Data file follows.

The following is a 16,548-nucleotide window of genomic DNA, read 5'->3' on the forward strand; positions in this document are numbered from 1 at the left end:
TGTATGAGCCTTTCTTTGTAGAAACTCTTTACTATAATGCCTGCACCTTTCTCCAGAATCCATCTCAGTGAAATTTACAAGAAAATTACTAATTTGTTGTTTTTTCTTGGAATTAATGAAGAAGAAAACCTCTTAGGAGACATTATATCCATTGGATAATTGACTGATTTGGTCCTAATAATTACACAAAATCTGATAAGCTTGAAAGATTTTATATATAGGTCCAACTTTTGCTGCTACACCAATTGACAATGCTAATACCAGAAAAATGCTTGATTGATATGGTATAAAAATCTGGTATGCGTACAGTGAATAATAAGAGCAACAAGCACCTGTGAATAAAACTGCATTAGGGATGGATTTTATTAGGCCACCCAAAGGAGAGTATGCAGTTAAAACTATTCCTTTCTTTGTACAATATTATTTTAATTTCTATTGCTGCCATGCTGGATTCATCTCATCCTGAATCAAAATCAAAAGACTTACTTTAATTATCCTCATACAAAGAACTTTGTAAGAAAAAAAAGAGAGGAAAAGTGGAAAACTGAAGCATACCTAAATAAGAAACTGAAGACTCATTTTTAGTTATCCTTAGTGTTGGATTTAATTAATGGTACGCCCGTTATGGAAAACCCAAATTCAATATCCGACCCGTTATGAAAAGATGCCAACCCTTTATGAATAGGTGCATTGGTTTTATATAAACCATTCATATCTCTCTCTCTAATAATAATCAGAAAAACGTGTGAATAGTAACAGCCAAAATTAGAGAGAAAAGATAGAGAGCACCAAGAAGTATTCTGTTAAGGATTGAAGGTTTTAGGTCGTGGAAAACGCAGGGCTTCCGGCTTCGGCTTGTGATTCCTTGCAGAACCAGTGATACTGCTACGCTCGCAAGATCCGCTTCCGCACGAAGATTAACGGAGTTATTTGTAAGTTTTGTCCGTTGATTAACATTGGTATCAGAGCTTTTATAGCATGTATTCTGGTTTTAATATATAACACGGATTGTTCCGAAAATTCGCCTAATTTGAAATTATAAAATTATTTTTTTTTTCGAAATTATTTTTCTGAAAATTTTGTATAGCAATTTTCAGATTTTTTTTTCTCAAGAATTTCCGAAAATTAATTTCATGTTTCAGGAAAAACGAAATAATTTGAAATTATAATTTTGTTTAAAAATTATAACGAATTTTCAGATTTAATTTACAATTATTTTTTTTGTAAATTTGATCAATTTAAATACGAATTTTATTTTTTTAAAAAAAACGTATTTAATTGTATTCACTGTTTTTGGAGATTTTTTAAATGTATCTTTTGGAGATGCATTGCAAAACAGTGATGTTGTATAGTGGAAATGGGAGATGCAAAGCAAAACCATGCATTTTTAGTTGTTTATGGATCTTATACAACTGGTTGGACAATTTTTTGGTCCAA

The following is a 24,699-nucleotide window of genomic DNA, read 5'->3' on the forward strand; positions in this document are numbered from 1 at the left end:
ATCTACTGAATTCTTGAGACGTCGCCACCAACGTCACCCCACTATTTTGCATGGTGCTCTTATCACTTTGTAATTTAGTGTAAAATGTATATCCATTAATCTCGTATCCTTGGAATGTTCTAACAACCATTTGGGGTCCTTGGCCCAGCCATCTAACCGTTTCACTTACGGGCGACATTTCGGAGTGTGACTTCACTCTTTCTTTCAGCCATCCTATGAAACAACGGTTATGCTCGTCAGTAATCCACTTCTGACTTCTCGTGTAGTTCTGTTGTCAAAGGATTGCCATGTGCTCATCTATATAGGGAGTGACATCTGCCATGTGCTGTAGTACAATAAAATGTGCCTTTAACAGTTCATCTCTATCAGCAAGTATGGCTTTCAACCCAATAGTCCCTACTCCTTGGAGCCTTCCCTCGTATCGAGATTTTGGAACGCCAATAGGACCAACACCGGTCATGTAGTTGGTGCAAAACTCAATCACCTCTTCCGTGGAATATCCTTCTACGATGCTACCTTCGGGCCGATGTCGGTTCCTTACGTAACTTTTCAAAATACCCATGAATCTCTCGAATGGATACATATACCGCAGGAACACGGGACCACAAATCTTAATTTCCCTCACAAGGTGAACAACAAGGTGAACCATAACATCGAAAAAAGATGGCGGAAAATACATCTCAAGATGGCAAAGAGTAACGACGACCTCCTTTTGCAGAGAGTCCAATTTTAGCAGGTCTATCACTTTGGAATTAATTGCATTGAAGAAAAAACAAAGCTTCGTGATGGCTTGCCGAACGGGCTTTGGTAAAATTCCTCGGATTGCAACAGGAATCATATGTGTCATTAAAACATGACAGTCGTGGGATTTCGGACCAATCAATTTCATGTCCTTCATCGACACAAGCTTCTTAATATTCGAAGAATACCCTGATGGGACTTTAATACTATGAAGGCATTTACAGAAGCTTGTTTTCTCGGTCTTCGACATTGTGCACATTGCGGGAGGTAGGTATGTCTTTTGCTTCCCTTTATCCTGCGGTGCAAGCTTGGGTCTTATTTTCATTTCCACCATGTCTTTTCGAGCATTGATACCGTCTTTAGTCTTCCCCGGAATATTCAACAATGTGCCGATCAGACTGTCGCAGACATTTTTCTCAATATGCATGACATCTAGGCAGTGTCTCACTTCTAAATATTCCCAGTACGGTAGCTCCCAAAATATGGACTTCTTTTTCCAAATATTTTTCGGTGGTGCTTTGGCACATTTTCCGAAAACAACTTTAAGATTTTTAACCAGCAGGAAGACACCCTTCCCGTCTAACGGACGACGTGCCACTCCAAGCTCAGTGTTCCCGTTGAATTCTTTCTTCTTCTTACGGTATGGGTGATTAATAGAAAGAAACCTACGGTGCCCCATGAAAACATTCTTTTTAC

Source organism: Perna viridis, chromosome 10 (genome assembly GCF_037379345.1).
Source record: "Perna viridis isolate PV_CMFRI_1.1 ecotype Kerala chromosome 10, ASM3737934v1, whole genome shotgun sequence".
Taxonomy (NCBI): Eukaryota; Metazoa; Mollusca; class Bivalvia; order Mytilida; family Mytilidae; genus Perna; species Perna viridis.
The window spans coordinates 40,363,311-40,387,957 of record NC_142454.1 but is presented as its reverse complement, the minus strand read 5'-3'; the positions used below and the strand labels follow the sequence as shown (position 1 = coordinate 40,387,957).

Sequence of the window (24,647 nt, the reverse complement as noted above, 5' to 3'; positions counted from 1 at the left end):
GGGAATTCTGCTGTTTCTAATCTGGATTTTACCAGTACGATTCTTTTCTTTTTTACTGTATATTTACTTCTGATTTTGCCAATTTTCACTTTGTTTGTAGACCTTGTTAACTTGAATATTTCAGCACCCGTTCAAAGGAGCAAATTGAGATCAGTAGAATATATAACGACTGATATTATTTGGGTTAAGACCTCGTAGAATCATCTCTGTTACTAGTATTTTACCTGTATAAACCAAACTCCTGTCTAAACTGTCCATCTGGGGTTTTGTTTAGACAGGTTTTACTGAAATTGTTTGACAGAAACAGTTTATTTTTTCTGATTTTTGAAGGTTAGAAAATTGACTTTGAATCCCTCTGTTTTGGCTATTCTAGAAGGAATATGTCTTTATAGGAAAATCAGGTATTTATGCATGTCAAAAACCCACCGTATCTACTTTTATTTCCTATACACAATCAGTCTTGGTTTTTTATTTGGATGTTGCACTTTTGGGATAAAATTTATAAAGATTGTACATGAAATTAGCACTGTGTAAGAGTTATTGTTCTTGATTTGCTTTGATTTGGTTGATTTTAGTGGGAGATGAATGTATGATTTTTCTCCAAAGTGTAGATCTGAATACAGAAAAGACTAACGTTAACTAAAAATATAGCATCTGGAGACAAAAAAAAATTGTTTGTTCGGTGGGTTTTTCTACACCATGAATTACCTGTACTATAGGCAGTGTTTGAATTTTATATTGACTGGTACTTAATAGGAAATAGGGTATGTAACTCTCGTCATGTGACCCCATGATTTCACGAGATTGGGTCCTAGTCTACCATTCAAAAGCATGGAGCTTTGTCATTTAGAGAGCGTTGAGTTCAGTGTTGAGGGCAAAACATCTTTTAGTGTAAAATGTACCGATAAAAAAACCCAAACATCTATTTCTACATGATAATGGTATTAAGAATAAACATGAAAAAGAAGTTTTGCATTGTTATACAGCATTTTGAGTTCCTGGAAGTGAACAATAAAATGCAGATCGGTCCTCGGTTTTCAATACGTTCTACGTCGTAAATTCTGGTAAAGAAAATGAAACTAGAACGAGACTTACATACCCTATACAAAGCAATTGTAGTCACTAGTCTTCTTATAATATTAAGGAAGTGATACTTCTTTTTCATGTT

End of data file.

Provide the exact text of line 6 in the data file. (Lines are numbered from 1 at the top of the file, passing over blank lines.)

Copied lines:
Source record: "Perna viridis isolate PV_CMFRI_1.1 ecotype Kerala chromosome 10, ASM3737934v1, whole genome shotgun sequence".